The Ministry of Health warns the introduction of the Wuhan coronavirus to the Cook Islands would poses a potentially fatal threat to the health of the population and could quickly overwhelm national resources.
Secretary for Health Dr Josephine Herman issued a detailed new travel advisory last night – the outcome of Cabinet-level discussions responding to advice from health, tourism, immigration and transport officials.
She said the 2019 novel coronavirus acute respiratory disease outbreak in China hade now spread to 25 countries around the world.
This was a rapidly evolving situation with at least 10,000 confirmed cases of the virus reported, 99 per cent of them in China. There had been more than 200 related deaths in China, and another 1527 people are in serious condition.
A new travel restriction is now in place: People intending to travel to the Cook Islands who have been in China within the last 14 days prior to travel will be denied entry into the Cook Islands.
Dr Herman said the National Health Emergency Taskforce was strengthening response measures to minimise the impact of the virus, should it arrive in the Cook Islands.
But she has admitted the country’s supplies of personal protective equipment – suits, gloves, footwear and face masks – is very limited and they couldn’t even supply health workers, let alone the public.
Locals have been advertising online asking for people to bring in supplies of face masks from overseas. But even overseas, retailers in the US and Australia are reportedly running out of antiviral face masks.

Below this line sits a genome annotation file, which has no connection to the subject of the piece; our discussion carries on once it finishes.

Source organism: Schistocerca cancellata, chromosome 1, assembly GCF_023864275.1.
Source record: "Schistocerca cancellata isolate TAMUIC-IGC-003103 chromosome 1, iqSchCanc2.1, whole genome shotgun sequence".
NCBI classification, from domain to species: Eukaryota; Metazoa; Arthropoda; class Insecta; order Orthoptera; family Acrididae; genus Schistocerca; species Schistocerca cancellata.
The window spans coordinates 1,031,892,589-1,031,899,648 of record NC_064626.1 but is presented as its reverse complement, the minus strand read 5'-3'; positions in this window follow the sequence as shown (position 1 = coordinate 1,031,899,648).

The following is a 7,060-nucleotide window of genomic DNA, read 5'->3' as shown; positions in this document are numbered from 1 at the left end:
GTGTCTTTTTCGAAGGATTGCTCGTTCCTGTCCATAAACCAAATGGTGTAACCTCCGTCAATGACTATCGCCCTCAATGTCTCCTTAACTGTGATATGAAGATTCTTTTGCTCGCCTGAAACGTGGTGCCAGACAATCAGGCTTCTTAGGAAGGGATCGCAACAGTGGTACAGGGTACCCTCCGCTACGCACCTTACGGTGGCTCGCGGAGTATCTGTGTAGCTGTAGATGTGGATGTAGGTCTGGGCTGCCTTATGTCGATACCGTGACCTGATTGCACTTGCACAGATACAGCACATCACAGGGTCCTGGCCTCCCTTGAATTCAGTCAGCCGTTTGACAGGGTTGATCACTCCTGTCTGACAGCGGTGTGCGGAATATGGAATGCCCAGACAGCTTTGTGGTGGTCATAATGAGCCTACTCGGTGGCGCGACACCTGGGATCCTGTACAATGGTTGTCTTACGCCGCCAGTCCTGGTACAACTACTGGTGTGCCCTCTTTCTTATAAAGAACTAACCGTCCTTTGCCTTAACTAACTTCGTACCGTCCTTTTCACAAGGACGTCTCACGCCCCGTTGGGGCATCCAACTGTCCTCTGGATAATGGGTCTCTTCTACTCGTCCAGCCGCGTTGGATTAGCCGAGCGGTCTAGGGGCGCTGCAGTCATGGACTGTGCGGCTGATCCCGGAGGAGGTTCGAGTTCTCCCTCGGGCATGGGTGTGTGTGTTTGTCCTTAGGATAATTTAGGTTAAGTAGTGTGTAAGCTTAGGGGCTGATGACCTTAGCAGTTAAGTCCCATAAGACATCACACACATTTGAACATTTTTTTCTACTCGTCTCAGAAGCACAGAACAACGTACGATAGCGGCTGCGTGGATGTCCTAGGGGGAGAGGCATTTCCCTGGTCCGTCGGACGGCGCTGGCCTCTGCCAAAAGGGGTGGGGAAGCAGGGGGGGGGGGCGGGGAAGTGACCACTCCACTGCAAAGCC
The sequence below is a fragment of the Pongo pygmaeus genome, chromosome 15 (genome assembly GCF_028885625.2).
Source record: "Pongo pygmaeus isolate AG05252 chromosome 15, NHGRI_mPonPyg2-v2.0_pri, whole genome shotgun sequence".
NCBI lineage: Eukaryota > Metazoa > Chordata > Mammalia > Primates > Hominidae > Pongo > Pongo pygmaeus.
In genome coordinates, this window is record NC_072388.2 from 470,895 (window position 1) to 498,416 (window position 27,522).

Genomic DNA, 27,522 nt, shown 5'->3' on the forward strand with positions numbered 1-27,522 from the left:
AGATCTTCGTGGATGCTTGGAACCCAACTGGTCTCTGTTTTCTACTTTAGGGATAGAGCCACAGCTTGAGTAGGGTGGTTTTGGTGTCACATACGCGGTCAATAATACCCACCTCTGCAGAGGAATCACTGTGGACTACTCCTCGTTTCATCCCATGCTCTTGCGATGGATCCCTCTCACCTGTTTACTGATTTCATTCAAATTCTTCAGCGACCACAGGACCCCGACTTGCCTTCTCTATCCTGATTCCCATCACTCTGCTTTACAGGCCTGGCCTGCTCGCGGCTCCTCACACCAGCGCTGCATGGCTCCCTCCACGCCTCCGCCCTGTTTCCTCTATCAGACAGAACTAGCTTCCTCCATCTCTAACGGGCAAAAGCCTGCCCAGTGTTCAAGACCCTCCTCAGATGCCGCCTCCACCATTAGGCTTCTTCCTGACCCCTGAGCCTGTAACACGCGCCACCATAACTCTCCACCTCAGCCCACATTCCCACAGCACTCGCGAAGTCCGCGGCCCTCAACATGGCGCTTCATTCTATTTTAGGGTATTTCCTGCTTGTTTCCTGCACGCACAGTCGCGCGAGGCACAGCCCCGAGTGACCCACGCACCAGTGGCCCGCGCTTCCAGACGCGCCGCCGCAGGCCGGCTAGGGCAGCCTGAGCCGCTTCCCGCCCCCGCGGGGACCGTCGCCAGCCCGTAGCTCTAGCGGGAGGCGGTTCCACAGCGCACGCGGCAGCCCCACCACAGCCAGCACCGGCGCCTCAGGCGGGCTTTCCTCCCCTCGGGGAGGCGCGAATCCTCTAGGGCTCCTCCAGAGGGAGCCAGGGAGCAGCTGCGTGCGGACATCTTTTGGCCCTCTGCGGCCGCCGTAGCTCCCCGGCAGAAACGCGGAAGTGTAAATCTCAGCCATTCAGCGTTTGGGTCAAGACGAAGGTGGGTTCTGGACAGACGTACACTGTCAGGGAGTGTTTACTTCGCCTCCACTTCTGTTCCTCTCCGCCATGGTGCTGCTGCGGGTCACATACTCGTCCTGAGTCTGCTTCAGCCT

“People believe wearing masks will protect them against a novel organism they’re scared about,” said Saskia Popescu, a senior infection prevention epidemiologist in Arizona, USA. She told TIME she understood the fear, but there was very little risk outside the China hotspots.
The Centers for Disease Control and Prevention does not currently recommend people wear face masks in public to prevent infection, saying the best preventative measures include washing hands and covering coughs.
The World Health Organization has declared the virus to be a public health emergency of international concern, and expressed concern about its potential spread to countries with fragile health systems.
Cook Islands is one such country: although its public health service is effective, it had no tertiary hospital care, and would not be able to evacuate infected people on commercial flights to New Zealand.
Dr Herman said: “The Cook Islands is home to a large population of aged persons as well as those with noncommunicable diseases, and the health system lacks advanced tertiary respiratory health care services.”